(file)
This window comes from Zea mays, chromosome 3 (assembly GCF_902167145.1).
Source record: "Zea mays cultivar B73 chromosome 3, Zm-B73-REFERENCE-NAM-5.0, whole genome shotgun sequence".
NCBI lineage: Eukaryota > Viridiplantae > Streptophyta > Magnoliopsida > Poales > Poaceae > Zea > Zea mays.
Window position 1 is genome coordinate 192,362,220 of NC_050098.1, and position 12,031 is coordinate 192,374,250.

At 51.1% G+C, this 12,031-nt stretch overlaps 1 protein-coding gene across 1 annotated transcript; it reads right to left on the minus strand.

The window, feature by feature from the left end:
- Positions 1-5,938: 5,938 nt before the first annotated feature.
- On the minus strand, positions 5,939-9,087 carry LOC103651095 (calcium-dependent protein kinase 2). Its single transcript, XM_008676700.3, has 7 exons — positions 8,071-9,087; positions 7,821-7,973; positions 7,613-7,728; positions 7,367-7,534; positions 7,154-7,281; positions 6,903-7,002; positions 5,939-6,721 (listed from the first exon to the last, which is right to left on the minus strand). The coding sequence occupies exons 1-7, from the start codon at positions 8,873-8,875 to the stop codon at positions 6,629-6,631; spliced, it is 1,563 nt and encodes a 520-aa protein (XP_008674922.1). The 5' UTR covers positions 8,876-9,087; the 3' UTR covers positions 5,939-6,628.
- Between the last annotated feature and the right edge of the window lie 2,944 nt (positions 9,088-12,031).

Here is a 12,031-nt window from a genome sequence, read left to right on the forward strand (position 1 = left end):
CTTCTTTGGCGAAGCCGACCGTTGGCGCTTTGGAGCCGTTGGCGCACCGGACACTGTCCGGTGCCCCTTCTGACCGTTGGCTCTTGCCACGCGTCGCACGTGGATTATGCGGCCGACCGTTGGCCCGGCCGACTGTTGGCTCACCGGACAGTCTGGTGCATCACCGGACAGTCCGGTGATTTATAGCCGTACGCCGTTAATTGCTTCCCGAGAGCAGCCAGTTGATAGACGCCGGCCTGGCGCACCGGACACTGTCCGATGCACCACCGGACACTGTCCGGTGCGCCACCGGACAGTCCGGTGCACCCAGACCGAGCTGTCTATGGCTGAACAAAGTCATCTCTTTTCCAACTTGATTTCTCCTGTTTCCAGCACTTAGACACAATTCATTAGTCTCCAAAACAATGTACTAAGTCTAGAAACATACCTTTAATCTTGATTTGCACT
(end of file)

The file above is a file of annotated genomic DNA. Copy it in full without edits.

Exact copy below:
This window comes from Zea mays, chromosome 3 (assembly GCF_902167145.1).
Source record: "Zea mays cultivar B73 chromosome 3, Zm-B73-REFERENCE-NAM-5.0, whole genome shotgun sequence".
NCBI lineage: Eukaryota > Viridiplantae > Streptophyta > Magnoliopsida > Poales > Poaceae > Zea > Zea mays.
Window position 1 is genome coordinate 192,362,220 of NC_050098.1, and position 12,031 is coordinate 192,374,250.

At 51.1% G+C, this 12,031-nt stretch overlaps 1 protein-coding gene across 1 annotated transcript; it reads right to left on the minus strand.

The window, feature by feature from the left end:
- Positions 1-5,938: 5,938 nt before the first annotated feature.
- On the minus strand, positions 5,939-9,087 carry LOC103651095 (calcium-dependent protein kinase 2). Its single transcript, XM_008676700.3, has 7 exons — positions 8,071-9,087; positions 7,821-7,973; positions 7,613-7,728; positions 7,367-7,534; positions 7,154-7,281; positions 6,903-7,002; positions 5,939-6,721 (listed from the first exon to the last, which is right to left on the minus strand). The coding sequence occupies exons 1-7, from the start codon at positions 8,873-8,875 to the stop codon at positions 6,629-6,631; spliced, it is 1,563 nt and encodes a 520-aa protein (XP_008674922.1). The 5' UTR covers positions 8,876-9,087; the 3' UTR covers positions 5,939-6,628.
- Between the last annotated feature and the right edge of the window lie 2,944 nt (positions 9,088-12,031).

Here is a 12,031-nt window from a genome sequence, read left to right on the forward strand (position 1 = left end):
CTTCTTTGGCGAAGCCGACCGTTGGCGCTTTGGAGCCGTTGGCGCACCGGACACTGTCCGGTGCCCCTTCTGACCGTTGGCTCTTGCCACGCGTCGCACGTGGATTATGCGGCCGACCGTTGGCCCGGCCGACTGTTGGCTCACCGGACAGTCTGGTGCATCACCGGACAGTCCGGTGATTTATAGCCGTACGCCGTTAATTGCTTCCCGAGAGCAGCCAGTTGATAGACGCCGGCCTGGCGCACCGGACACTGTCCGATGCACCACCGGACACTGTCCGGTGCGCCACCGGACAGTCCGGTGCACCCAGACCGAGCTGTCTATGGCTGAACAAAGTCATCTCTTTTCCAACTTGATTTCTCCTGTTTCCAGCACTTAGACACAATTCATTAGTCTCCAAAACAATGTACTAAGTCTAGAAACATACCTTTAATCTTGATTTGCACT